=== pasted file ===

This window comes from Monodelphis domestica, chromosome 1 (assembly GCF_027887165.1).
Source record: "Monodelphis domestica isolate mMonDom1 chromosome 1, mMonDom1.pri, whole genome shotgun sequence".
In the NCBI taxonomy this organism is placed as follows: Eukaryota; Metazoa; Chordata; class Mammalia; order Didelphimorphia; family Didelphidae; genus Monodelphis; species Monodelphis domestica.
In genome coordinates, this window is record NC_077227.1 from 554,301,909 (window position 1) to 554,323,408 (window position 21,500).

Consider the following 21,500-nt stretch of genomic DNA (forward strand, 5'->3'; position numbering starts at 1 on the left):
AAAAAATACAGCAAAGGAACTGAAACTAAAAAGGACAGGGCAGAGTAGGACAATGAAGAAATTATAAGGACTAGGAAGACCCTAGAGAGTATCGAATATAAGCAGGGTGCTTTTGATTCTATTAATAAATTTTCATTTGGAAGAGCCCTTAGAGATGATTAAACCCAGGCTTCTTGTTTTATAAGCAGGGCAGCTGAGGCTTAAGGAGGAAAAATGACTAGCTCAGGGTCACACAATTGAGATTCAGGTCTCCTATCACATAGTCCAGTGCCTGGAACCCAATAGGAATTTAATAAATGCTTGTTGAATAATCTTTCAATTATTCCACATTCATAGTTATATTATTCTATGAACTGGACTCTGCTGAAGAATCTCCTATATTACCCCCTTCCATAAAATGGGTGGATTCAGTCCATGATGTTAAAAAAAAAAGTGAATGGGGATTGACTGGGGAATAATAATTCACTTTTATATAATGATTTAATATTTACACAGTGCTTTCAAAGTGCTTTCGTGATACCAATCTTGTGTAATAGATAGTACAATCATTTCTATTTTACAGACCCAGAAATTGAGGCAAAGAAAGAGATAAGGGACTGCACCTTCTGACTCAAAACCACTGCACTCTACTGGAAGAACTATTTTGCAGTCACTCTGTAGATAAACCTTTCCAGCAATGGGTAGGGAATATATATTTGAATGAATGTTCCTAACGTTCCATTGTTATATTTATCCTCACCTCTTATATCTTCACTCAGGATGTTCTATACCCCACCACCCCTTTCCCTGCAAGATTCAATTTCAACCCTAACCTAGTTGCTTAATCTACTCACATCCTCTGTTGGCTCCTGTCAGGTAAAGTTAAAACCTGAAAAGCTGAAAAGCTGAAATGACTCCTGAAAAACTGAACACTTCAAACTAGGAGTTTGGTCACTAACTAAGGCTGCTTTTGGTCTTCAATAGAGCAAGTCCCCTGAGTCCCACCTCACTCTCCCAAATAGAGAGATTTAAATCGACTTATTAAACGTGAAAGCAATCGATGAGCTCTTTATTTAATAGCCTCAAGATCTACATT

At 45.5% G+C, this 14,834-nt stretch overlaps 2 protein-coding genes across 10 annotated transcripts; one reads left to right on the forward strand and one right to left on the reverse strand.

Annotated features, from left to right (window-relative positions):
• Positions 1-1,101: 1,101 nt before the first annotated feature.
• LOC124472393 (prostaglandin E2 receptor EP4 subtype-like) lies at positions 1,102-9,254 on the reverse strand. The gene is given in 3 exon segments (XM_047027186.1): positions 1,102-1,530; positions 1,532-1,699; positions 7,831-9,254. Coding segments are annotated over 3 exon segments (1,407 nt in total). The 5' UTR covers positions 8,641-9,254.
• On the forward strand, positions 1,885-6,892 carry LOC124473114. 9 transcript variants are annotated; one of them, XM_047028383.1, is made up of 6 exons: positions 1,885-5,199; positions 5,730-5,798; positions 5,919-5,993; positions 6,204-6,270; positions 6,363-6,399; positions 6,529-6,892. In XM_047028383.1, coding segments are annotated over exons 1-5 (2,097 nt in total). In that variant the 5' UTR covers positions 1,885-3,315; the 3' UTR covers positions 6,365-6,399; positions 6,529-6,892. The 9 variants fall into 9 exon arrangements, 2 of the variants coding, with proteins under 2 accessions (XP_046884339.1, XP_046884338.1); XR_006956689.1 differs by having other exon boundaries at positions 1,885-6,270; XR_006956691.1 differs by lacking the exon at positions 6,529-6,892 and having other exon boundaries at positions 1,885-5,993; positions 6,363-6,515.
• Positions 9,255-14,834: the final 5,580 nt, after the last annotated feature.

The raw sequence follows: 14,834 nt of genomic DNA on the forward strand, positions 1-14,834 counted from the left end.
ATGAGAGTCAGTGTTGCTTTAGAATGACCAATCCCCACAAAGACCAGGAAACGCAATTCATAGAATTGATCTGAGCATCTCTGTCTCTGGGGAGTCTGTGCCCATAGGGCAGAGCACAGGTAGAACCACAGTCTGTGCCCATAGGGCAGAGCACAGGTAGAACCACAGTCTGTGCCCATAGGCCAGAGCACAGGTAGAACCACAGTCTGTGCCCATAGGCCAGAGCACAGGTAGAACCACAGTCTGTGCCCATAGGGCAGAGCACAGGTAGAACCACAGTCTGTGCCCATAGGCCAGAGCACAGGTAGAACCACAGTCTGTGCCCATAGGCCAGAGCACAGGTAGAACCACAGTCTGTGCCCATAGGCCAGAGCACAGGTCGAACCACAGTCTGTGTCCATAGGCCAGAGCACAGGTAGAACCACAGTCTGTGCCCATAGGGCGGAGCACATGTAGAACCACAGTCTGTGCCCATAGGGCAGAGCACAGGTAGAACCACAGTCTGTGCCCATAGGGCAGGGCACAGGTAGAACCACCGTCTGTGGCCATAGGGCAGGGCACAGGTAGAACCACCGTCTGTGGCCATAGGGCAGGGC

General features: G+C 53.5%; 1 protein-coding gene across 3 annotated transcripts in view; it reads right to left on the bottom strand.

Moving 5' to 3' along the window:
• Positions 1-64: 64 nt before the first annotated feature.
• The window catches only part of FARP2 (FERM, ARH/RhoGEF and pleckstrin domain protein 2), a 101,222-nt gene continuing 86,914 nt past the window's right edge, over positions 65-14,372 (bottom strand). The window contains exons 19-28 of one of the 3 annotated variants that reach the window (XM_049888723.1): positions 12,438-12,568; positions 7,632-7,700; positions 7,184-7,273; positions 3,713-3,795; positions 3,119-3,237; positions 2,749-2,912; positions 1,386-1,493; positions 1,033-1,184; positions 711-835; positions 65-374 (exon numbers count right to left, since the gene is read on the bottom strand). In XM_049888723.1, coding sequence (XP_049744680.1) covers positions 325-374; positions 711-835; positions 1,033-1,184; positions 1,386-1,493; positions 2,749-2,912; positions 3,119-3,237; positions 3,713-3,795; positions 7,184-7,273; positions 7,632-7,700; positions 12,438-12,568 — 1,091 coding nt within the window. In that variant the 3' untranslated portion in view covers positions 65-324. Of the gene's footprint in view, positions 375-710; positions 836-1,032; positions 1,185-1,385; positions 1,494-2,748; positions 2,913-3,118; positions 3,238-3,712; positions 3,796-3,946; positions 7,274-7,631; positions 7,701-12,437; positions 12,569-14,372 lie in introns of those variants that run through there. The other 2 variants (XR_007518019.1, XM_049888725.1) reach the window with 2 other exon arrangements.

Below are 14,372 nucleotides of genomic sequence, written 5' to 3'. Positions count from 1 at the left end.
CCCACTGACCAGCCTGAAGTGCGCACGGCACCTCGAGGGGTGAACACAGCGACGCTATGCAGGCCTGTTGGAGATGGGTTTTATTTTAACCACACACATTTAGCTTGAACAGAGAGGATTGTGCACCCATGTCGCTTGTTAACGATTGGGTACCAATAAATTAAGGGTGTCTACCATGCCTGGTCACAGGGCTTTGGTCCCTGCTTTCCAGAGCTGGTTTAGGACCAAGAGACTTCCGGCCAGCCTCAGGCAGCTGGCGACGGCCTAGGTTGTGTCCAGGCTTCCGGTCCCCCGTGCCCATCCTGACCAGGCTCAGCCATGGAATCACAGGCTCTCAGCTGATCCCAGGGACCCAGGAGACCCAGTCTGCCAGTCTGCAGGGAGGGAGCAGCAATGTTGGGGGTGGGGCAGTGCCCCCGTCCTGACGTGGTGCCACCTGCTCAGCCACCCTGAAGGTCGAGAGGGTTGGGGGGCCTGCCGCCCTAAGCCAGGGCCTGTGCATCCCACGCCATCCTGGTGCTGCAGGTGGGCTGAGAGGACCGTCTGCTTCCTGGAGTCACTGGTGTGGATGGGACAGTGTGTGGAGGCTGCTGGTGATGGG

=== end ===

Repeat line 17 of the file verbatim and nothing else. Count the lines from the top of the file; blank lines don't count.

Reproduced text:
• Positions 1-64: 64 nt before the first annotated feature.